The original suspension system must work safely in the event of an electronic failure.

After market damper kits or valves may be installed.

Rear spring(s) may be modified or replaced.

Rear suspension linkage must remain as originally produced by the manufacturer for the homologated motorcycle.
 
Reason: Clarifications.

About the FIM (www.fim-live.com)
The FIM (Fédération Internationale de Motocyclisme) founded in 1904, is the governing body for motorcycle sport and the global advocate for motorcycling. The FIM is an independent association formed by 108 National Federations throughout the world. It is recognised as the sole competent authority in motorcycle sport by the International Olympic Committee (IOC). Among its 50 FIM World Championships the main events are MotoGP, Superbike, Endurance, Motocross, Supercross, Trial, Enduro, Cross-Country Rallies and Speedway. Furthermore, the FIM is also active and involved in the following areas: public affairs, road safety, touring and protection of the environment. The FIM was the first international sports federation to impose an Environmental Code in 1994.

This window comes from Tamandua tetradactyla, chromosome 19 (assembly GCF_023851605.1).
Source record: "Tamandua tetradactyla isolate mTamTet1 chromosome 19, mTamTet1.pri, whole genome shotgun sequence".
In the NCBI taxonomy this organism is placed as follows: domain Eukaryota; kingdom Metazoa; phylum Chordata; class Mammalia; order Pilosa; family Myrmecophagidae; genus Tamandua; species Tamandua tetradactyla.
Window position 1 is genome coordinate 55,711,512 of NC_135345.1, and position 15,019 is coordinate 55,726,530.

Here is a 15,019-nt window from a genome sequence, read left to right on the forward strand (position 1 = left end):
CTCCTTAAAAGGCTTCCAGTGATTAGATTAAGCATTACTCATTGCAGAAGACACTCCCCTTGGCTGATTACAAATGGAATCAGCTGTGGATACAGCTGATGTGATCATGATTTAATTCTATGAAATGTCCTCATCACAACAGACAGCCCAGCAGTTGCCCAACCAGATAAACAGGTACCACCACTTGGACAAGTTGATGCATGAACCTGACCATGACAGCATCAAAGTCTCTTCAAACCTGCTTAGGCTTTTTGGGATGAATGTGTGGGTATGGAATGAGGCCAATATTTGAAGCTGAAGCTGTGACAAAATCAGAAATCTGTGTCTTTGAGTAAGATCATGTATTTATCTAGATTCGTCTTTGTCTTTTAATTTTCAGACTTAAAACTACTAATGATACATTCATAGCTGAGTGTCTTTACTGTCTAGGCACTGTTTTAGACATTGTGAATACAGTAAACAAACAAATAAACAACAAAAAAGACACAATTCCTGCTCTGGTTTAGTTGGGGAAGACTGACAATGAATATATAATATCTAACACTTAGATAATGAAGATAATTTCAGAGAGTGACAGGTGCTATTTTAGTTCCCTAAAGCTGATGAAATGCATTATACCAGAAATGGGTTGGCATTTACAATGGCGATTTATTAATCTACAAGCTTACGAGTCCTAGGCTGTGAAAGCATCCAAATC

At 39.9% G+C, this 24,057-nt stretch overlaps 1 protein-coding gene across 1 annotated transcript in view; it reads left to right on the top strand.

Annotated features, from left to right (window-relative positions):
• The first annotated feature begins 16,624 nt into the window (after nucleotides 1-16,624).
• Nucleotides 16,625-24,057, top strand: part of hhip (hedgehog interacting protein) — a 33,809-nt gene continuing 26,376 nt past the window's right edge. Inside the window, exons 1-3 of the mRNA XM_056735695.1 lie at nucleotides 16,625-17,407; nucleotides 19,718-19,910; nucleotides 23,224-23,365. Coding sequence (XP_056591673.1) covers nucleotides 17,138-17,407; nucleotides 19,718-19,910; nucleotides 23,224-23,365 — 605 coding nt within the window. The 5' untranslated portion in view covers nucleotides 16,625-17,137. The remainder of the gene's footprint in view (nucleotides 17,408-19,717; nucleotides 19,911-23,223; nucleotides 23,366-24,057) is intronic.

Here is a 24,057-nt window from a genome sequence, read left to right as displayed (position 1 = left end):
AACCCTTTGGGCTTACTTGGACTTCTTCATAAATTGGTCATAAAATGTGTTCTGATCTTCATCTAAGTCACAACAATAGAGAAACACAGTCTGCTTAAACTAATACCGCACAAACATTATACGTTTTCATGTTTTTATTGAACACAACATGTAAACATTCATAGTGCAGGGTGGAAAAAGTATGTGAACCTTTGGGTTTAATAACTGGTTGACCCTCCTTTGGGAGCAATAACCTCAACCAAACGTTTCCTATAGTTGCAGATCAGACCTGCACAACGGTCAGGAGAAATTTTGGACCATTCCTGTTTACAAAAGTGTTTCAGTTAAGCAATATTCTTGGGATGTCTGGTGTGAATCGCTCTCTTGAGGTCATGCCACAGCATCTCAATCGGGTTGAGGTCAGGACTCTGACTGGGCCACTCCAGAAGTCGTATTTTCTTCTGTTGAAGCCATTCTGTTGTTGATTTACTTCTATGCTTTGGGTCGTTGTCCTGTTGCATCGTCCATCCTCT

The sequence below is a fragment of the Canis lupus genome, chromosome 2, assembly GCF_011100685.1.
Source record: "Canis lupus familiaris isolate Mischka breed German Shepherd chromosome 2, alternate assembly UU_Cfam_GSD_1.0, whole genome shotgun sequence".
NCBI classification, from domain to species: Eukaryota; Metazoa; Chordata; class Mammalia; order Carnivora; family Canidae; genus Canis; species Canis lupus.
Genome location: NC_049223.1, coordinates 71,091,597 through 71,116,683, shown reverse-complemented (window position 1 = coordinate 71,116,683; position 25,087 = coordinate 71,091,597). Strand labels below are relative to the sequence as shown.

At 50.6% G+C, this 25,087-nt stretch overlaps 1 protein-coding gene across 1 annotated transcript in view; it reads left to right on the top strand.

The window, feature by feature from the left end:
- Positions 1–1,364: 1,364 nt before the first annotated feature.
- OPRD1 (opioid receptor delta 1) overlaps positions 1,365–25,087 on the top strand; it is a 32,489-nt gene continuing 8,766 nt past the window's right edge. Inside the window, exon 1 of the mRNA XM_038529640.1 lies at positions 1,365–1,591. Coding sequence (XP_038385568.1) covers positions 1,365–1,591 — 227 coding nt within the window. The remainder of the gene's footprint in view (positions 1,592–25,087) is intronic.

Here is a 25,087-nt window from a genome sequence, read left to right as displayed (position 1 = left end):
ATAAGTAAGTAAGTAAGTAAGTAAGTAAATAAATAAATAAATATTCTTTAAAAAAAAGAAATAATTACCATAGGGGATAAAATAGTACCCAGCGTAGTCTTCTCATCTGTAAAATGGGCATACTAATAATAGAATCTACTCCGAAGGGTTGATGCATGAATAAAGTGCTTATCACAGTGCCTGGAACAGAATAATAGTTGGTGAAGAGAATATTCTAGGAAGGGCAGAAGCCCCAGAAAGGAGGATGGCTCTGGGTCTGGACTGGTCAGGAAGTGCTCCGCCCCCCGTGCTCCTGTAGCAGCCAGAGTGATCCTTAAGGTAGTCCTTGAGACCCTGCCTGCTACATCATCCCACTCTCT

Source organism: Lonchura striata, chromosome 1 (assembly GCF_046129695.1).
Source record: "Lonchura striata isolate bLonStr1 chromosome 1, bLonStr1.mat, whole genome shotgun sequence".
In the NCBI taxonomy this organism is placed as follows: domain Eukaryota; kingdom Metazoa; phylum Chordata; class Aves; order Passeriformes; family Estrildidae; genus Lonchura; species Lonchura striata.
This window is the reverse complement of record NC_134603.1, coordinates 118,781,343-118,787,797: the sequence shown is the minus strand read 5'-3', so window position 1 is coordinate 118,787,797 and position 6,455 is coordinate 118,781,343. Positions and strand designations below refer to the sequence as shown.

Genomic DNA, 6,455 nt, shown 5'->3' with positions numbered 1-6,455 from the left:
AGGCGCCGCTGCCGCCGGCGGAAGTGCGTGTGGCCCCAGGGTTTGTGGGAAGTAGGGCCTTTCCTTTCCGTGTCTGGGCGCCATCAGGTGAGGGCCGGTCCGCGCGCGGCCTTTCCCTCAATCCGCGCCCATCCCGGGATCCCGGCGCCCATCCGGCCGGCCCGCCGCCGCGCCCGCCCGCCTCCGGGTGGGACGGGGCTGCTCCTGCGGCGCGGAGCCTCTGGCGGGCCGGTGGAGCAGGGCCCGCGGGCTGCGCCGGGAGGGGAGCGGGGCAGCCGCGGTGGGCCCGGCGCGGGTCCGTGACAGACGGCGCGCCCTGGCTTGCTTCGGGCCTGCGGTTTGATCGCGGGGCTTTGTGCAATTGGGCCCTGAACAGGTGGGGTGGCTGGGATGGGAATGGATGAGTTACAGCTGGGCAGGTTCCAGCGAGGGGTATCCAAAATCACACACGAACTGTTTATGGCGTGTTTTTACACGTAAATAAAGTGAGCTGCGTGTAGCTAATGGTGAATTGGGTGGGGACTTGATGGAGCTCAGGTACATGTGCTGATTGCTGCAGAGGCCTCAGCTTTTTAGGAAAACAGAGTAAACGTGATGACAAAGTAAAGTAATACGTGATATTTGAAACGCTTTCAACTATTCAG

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Comments
moto-pat   March 28, 2013 11:15 AM
We all saw this coming. FIM is slowing them down. They can't seem to fix MotoGP so they well mess with WSBK instead. WSBK will still be much better racing despite FIM's prejudice.